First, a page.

Black Sheep “A Wolf In Sheep’s Clothing” 25th Anniversary Mix by Chris Read
My first car was not a particularly fancy car. I actually can’t even remember what it was, other than small and black. A Ford Fiesta? Maybe a Fiat Punto? I’m not sure, I’ve never really been a petrol-head, and it was just a means to an end.
Anyway, it had a cassette player, and I was in the middle of my eBay years (lots of vinyl bought and sold through eBay in those days, God bless the extra income from flogging unwanted promos on there!). I found an auction selling dozens of classic hip hop albums on cassette, and picked the lot up for about £15. One of the albums that became a firm favourite was Black Sheep‘s, A Wolf In Sheep’s Clothing. Black Sheep were a member of the Native Tongues crew, alongside the likes of De La Soul, The Jungle Brothers and A Tribe Called Quest. In one of those weird twists of modern music, pretty much anyone who has been in a club in the last 20 years has heard a little Black Sheep, in the “Engine Engine Number 9, on the New York Transit Line…” bit of Fatman Scoop and Crooklyn Clan’s mega hit “Be Faithful“, which sampled The Choice Is Yours – top trivia, I wore a pastiche of that record sleeve’s artworkvin my finest hour, winning the UK Red Bull Thre3style final at Koko in London.
And it turns out that it was just recently the 25th anniversary of the release! So here’s a great mix which takes in album tracks, alternate versions, remixes and the original sample material. Enjoy!
This is an absolutely masterful mix of all manner of electronic music, on one of the great music podcasts, by one of the great underground DJs, DK. I don’t have a lot to add really, other than that I have had this on repeat for days, absolutely superb mix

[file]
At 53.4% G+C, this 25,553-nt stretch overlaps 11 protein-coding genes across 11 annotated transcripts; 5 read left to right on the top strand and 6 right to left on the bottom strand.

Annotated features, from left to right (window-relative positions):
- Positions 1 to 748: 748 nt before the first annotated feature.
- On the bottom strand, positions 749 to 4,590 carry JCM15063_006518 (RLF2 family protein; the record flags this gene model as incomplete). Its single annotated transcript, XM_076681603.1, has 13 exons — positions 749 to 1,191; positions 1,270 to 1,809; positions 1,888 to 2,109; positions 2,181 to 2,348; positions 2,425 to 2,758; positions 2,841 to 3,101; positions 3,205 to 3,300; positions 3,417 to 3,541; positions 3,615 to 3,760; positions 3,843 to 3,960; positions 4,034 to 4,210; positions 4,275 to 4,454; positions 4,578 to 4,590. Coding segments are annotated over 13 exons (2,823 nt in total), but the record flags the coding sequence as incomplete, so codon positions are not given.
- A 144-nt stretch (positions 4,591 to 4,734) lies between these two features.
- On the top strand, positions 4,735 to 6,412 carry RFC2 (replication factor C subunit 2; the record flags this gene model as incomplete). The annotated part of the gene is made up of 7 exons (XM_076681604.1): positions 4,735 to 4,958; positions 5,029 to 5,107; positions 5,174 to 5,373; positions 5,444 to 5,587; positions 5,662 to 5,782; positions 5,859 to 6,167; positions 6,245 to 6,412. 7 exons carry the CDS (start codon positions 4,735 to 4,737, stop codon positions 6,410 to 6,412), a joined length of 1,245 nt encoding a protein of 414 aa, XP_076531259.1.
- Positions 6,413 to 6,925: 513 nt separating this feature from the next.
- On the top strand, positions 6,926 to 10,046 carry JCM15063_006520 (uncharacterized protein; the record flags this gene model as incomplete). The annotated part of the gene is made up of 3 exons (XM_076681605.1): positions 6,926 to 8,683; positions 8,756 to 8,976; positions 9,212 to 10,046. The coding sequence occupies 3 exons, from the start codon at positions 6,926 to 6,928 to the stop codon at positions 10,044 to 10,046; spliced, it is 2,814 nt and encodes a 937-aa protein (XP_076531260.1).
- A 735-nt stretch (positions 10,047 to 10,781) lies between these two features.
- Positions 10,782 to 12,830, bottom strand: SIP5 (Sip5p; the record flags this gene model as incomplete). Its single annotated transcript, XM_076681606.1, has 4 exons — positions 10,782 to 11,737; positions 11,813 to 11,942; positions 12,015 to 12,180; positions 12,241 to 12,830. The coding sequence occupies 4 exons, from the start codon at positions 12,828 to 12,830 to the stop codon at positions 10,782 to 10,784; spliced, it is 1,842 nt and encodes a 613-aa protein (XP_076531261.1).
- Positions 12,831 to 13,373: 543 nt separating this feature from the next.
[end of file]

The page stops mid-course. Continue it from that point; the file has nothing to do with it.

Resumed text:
That time of the year when I decided, on a whim, to attempt the triple chilli challenge at Meat Mission, and didn’t even finish my plate, let alone do it within 10 minutes. Yorkie Josh is clearly a freak of nature (he’s done it in not much above 2 minutes!). I could barely walk for the rest of the night, such was the bowling ball in my stomach thanks to my lack of adequate preparation (ie, maybe don’t eat 2 hours before attempting this challenge).
Its that time when burger outlets nationwide offer 20% off their wares. Simply go here, choose your restaurant, fill in the form for the voucher, print out the voucher from the email you get, go stuff your face.
Its that time when grown men starve themselves all day so as to eat a minimum of 6 of the burgers below at Hawker House.
Its that time of the year where burger restaurants out-do each other with weird and wonderful one-day-only creations to moisten the palate and excite the loins of red-blooded men (and women, lets not be sexist here) across the land.
In short, it’s the most wonderful time of the year 🤗🍔
If you see someone at Hawker House with this t-shirt on, come and say hello, as it’s me! I may not be able to reply, as it’s likely I will have a burger in my fat face.
It’s still Monday somewhere! I’ve been a bit sloppy with my Monday posts, but this week I’m just outside the right timezone for this to be legit – my excuse, it was my birthday today!
Anyway, to the music. Marcus Marr is someone I’ve long been a fan of, thanks to his superb disco-tinged productions, especially this cracker.
The mix here is superb. I have this habit of screencapping mixes while I’m listening to them so that a couple of times a week I can go and buy the tracks that stood out for me in the music I’ve been listening to. Most mixes you might get 1 or 2, but this mix clocked in at a hefty 7 screencaps! So get your ear’oles round this bad boy, it really is excellent.
DOUBLE WHAMMY! Mix Master Mike – Rescue 916 & Neckthrust One